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Nightmares on Wax
Shout Out! To Freedom… Liam Inscoe-Jones , November 8th, 2021 08:50

Sliding into middle-age, Nightmares on Wax hits upon a hot streak – aided and abetted by the considerable talents of Greentea Peng, OSHUN, Haile Supreme, and Shabaka Hutchings

At fifty-one years-old, Leeds-born George Evelyn has now been releasing trip-hop and techno records as Nightmares on Wax for thirty whole years. Influenced at first by the b-boy and rap scene of his home city, he was an early signee to Warp Records and soon became a key figure in their glitchy rise to dominance. But while Aphex Twin and Autechre pursued more challenging and propulsive sounds, Evelyn plunged towards far warmer territory. With records like 1999’s Carboot Soul, a nostalgic, crate-digging soundtrack to many a toke, he became a legend in the downtempo scene to follow.

As anyone who’s dabbled in a ten hour Lo-Fi-Beats-To-Study-To mix on YouTube knows, music which is laidback to the point of sedation can feel blissful and utterly inconsequential in equal measure. Even a craftsman like Evelyn began the last decade somewhat drifting, releasing albums which sounded soothing to the point of snoozing. But it’s a joy to announce that Nightmares On Wax is on something of a hot-streak. It began with 2019’s Shape The Future where he adopted the Avalanches-Gorillaz approach of bringing in a gamut of guest-singers and MCs, a formula he returns to with even greater success here.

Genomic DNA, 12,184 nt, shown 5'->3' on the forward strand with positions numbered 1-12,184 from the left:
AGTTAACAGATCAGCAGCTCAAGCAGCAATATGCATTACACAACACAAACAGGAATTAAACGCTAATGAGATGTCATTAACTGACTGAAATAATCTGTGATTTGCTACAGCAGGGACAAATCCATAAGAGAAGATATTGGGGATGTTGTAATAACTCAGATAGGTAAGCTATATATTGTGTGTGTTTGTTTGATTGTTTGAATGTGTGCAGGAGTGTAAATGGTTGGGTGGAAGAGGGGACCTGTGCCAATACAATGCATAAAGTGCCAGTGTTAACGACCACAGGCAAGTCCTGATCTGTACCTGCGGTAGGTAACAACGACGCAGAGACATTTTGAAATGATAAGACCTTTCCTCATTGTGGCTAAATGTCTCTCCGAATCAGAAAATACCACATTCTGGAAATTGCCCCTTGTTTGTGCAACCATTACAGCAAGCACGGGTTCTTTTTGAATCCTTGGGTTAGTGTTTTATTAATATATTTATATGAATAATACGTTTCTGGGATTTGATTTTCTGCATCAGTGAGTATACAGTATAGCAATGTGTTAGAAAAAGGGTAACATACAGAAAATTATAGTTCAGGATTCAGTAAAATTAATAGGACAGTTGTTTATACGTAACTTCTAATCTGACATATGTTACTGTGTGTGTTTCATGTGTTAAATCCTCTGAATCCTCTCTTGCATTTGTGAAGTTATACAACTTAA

The press which has surrounded this latest album emphasises that it was made by a rejuvenated creator. For him, the pandemic came at the end of ten years of relentless touring and a cancer scare. Like many people, the 2020 lockdowns brought Evelyn a chance for pause and self-reflection. He began writing with the focus of a man working on his final testament. The album which came from those sessions does indeed sound like one made by an artist deeply engaging and in love with his own music again. Frankly, Shout Out! To Freedom.... is a joy to listen to, packed as it is with warm tones, a boat-load of guest-stars, and an eclectic sound which dips between dub, rap, and house.

The guest stars certainly help keep the mellow vibe consistently fresh, from the deep-voiced neo-soul of OSHUN to the repeated presence of New York roots-reggae artist Haile Supreme, who brings the ghost of Curtis Mayfield to closer ‘Up To Us’. Less a lockdown record and more a post-lockdown record, various lyricists return to themes of freedom – physical and otherwise. Singing about 5G and fluoride in the water, buzzy Londoner Greentea Peng skirts around questionably conspiratorial themes on ‘Wikid Satellites’, but the sound of her voice is such a harmonious match for Evelyn’s horns and pianos that, together, they even make libertarianism sound sexy.

The star of the show though is London saxophonist Shabaka Hutchings, who totally hijacks ‘3D Warrior’ with a subterranean groove which turns the album briefly into a Comet Is Coming LP. That’s not to diminish the skills of Evelyn though, who is still more than capable of bringing the goods without assistance, as he shows on early highlight ‘Imagineering’, a track which takes you on a journey straight to the Cuba of Buena Vista Social Club, but hands you a couple of brownies for the trip.

The song and the whole album are testament to the fact that – even with largely-instrumental, crate-digging music – when the creator is making their songs with a smile, you’ll feel it. Oh, you’ll feel it.